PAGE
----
Mrs. Thomas Bell passed away at Two o'clock this morning Has many years in this country, Having settled here in 1839
Many Relatives In This Vicinity; The Funeral to be Held at Cedarville Thursday Morning Mrs. Jane W. Bell died at the White Sanatorium this morning at 2-o'clock, as a result of a complication of diseases, she having been at the sanatorium for the past year and a half. She has had symptoms of cancer and a few weeks ago had a fall which resulted in some fractured bones, which in her weakened condition, probably hastened death. Jane W. Young was born in Union County, Pennsylvania, February 24, 1822. She moved to Stephenson county, near Cedarville with her parents in 1839, when she was about 17 years old. Mrs. Bell was married December 16, 1845 to Thomas Bell at Cedarville at the home of Jane Addams. She has lived in Cedarville and Freeport ever since coming to this part of the country. Her husband, Thomas Bell, died 13 years ago last March. She was a sister of Capt. William Young, Robert Young, and Mrs. W.W. Robey all deceased. Her brother, Thomas B. Young still resides in Rock City, and her sister, Mrs. Margaret Graham, on Pleasant street, in this city. She leaves three children, J.E. Bell, of Cedarville, Samuel H. Bell, of Spencer, Iowa, and Mrs. E.B. Clingman of Minneapolis. Mrs. Bell has long been a member of the M.E. Church. The funeral will be held at Cedarville Thursday morning at 10:30 at the home of J.E. Bell. On Feb 24, 1909, on her 87th birthday, Mrs. Bell was tendered a reception by her relatives and friends. At that time she had retained the use of faculties to a wonderful extent. Her memory was very good and her recollections of the early days of Stephenson county were interesting and accurate. She described the trip from Union County, Pennsylvania to Stephenson County, Illinois, very vividly. The father, mother, and nine children made the trip in two covered wagons and one carriage, requiring six weeks on the journey. Her father, Mr. Young, was a man of considerable means, and prominently identified with the early history of the county. He had purchased a farm or claim on the town line road between Cedarville and Freeport the year before he moved his family here. When the Youngs arrived the family who had been living on the place had not yet moved, so there was no house to shelter them. The Youngs spent their first night in the old log house in the middle of the road on the road between Cedarville and Freeport. They stayed there two weeks and in the meantime, neighbors hearing of their plight, hewed logs and fashioned some into boards, and built them a cabin. A short time later Mr. Young built a brick house for his home. This was the first brick house in Stephenson County, and was demolished but a few years ago. After coming to this county Mrs. Bell taught in the old log school house in the middle of the road in the summer of 1840. Aaron Chamberlin, a surveyor, accompanied the Youngs from the east. When they arrived there were no churches and all denominations used the court house as a place of worship. Mrs. Young, mother of Mrs. Bell, and O.H. Wright were among the first to take steps towards founding the first Presbyterian church. While living on their first homestead near Cedarville, Rev. Mr. Pillsbuiry preached at the home of the Youngs. He was one of the first ministers to come to the county, and the sermon preached in the cabin was at least the first preached in the county by a Methodist minister. Mrs. Bell was very clear in her recollection of this county, which she had seen develop from a wilderness, to its present state, and her stories concerning the same have been very interesting and a help in producing literature concerning the county and its founders.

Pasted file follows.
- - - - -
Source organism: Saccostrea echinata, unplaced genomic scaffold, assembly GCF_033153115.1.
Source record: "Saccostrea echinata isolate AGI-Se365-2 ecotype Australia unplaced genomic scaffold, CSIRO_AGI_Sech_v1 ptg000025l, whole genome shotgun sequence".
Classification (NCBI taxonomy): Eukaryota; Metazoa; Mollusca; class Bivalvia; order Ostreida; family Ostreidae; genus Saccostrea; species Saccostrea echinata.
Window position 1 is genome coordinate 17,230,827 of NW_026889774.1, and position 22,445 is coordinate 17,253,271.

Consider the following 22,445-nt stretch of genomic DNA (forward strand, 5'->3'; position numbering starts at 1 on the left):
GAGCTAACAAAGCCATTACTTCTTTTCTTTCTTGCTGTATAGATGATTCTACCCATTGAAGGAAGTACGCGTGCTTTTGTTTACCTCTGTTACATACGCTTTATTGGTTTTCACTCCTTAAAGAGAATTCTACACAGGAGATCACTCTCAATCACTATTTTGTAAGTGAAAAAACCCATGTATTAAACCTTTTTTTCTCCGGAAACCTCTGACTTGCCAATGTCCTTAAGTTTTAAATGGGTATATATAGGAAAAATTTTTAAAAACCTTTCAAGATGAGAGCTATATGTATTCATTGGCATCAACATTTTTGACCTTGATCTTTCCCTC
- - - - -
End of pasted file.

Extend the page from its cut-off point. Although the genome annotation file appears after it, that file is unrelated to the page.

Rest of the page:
Obituary from the Freeport, Stephenson, IL Newspaper, 30 November, 1909. Submitted by: Toni Campbell on 14 Mar 2000